Warning: Full Episode Spoilers to Follow
Fox’s, The Following, is quickly proving itself to be adept at turning on a dime and shocking the viewer. This week’s episode, aptly titled “The Poet’s Fire,” wasted no time in earning its first gasp. But then, didn’t we expect something terrible after opening on a man in a Poe mask reciting The Raven? Still, this week’s show was a tour de force in twists and turns, all designed to torture our agent, Ryan Hardy. By the end of the episode, we’re left wondering how much he’ll be able to take before finally cracking. Perhaps that’s the twist ending Carroll hasn’t told us about?
After our masked Poe from last week finishes his performance, he opens “The Poet’s Fire” literally and figuratively, by burning one of Carroll’s critics alive at a street vendor. We later find out that his name is Rick Hester and the fifth member of our Carroll-cult. He kills again, this time a college dean who refused Carroll tenure, and calls his shocked, disheveled, and in-protective-custody wife to announce that it was all for Hardy. Jordy, chained to a hospital bed, spills the beans that Rick’s wife is also part of the group. It’s an unfortunate turn of events for the agent “protecting” her as she stabs him in the throat before escaping with her husband. Hardy fatally wounds Rick but his wife disappears into the night.
Meanwhile, things aren’t going well with Paul, Jacob, and Emma. Paul tries to reconcile, but Emma returns with a knife-slash to the arm, warning him not to try turning Jacob against her. Through flashbacks, we find out that, though they might have began as actors, Paul and Jacob fell in love during their years together. Jacob seems blind, or maybe just uncaring, about Paul’s pain. Paul reacts by snapping and goes to town to kidnap a store clerk.
Little development occurs in the plot of Joey and Claire until the end when she receives an email from the kidnappers. Through a video attachment, we can see them showing Joey how to torture small animals. It’s very much “serial killer training” and, again, the video ends with a shout-out placing the blame squarely on Hardy.
James Purefoy also features more prominently in this episode. Through flashbacks we can see how Carroll lured Hardy in with false friendship. The more we see Carroll, the more it becomes apparent that he is the show’s greatest resource. The way he looked at the pictures of his victims, enjoyed it just enough for novelty and not suspicion, was wonderfully done. There is a depth to his character that acts as an undercurrent to every surrounding event. Carroll is the reason for watching the show: we want to understand him, to touch the madness just a tiny bit, because he is a character we want to like.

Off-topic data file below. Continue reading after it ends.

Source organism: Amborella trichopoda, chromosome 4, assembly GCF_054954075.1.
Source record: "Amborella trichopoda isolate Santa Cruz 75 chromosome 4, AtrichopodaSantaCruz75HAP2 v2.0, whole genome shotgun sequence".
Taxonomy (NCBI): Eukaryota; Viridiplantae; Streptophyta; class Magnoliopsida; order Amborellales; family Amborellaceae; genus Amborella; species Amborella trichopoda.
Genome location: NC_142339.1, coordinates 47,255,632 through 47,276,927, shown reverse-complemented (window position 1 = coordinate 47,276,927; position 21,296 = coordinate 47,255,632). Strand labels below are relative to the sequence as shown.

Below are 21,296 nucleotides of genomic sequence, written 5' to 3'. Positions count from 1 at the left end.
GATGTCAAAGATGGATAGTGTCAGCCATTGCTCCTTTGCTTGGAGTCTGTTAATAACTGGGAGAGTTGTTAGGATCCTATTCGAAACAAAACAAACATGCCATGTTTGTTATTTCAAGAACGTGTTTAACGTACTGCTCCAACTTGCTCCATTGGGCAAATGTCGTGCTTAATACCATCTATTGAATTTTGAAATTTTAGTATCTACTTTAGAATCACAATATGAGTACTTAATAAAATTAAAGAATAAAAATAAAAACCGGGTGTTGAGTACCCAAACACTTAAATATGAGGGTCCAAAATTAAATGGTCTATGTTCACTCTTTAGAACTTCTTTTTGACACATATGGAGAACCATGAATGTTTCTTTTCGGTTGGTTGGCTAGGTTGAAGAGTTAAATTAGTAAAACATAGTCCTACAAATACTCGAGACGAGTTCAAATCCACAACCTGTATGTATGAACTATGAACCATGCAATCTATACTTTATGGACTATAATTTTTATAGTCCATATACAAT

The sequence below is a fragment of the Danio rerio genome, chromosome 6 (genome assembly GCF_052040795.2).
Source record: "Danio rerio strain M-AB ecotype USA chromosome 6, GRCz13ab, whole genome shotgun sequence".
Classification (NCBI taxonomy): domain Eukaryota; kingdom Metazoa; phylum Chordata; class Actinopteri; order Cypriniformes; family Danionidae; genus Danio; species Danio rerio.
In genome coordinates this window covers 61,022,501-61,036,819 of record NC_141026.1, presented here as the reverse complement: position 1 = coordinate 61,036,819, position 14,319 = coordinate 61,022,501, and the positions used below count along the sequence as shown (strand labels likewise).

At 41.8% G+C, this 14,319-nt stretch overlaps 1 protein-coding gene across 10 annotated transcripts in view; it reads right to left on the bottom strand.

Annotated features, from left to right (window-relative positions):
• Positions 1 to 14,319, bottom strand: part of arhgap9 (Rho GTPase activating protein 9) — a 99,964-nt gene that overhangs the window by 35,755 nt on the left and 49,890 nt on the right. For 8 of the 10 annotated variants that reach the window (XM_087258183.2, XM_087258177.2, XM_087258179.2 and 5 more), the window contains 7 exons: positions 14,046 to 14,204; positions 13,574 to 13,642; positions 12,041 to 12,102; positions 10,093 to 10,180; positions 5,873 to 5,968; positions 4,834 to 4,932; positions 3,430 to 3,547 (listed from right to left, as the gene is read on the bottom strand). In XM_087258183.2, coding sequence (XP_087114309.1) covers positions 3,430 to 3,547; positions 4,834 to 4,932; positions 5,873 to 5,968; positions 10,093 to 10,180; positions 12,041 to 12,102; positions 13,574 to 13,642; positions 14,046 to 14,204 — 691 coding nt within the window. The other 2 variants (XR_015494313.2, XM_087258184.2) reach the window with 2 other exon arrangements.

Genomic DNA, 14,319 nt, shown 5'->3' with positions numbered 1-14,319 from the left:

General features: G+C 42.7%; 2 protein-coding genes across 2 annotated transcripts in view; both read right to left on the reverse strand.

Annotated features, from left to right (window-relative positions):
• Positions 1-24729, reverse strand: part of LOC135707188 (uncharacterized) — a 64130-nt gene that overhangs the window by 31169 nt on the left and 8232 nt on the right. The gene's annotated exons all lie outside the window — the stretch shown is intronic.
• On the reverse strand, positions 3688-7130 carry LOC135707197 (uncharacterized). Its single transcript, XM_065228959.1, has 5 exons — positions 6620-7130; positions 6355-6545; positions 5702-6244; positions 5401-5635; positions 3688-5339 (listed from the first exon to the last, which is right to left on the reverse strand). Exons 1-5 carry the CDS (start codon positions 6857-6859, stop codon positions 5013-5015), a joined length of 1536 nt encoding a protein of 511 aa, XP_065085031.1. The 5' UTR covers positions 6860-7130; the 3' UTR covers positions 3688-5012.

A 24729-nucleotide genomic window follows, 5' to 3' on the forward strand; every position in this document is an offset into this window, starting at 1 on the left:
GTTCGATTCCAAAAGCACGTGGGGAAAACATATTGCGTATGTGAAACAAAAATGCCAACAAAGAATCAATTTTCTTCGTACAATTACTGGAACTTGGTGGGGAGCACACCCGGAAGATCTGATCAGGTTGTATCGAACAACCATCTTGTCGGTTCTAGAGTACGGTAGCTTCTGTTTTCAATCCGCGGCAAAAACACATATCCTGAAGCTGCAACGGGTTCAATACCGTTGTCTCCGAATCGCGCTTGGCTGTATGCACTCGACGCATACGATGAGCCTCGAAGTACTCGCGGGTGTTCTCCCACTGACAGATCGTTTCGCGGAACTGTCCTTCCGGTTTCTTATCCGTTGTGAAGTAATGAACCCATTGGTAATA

In general, “The Poet’s Fire” was a much more enjoyable episode than last week’s. By the end of the its’s runtime, four bodies lay squarely on Hardy’s back and we can see the weight of that in his eyes. Bacon was also more than one-note this week, which was a nice change of pace from Caruso-like stoicism of previous episodes. The flashback sequences with Purefoy also reinforce that there is a spark between these two actors. There is little that draws you in like their squaring off, in peace or peril.
As the Jacob, Paul, and Emma storyline becomes more fraught with conflict, it’s also becoming exponentially more interesting. The bit where Paul offers a truce with Emma was unexpected and it was easy to empathize with him. Emma lashing out was a shock. There is a bit of role reversal going on here. In the beginning, Emma is the benign one when Paul would rather “snap the kid’s neck.” Now it’s Emma who’s unstable — until she drives him off the deep end with her. The kidnapped girl will likely be Paul’s personal downfall as the director makes a point to show his face captured on a mini-mart camera.
The biggest issue with this episode has been constant since “Pilot”: Hardy is the only agent worth caring about. Small strides were made with his supporting cast this week but not enough. We find out inklings more about Debra and Weston, but how about Agent Riley? His death could have been impactful, but the writers spent so little time developing him that it was hard to even recall his name. While it was easy to recognize that he was a mainstay, having been in previous episodes, his passing was one of “that guy” instead of Riley.
In general, this episode did well for itself. It didn’t suffer from the same believability issues that have plagued the last two and featured some great development in the various sub-plots. Jordy, though, let’s just hope he’s passed. The role of the bumbling CO has been played out, and too much further will create a serious conflict with Carroll’s judge of character. It is, perhaps, slightly masochistic to hope that Hardy’s torture continues next week, but something tells me it will. As he suffers more, his character gains depth, which should lend strength to the rest of the season and the inevitable final confrontation.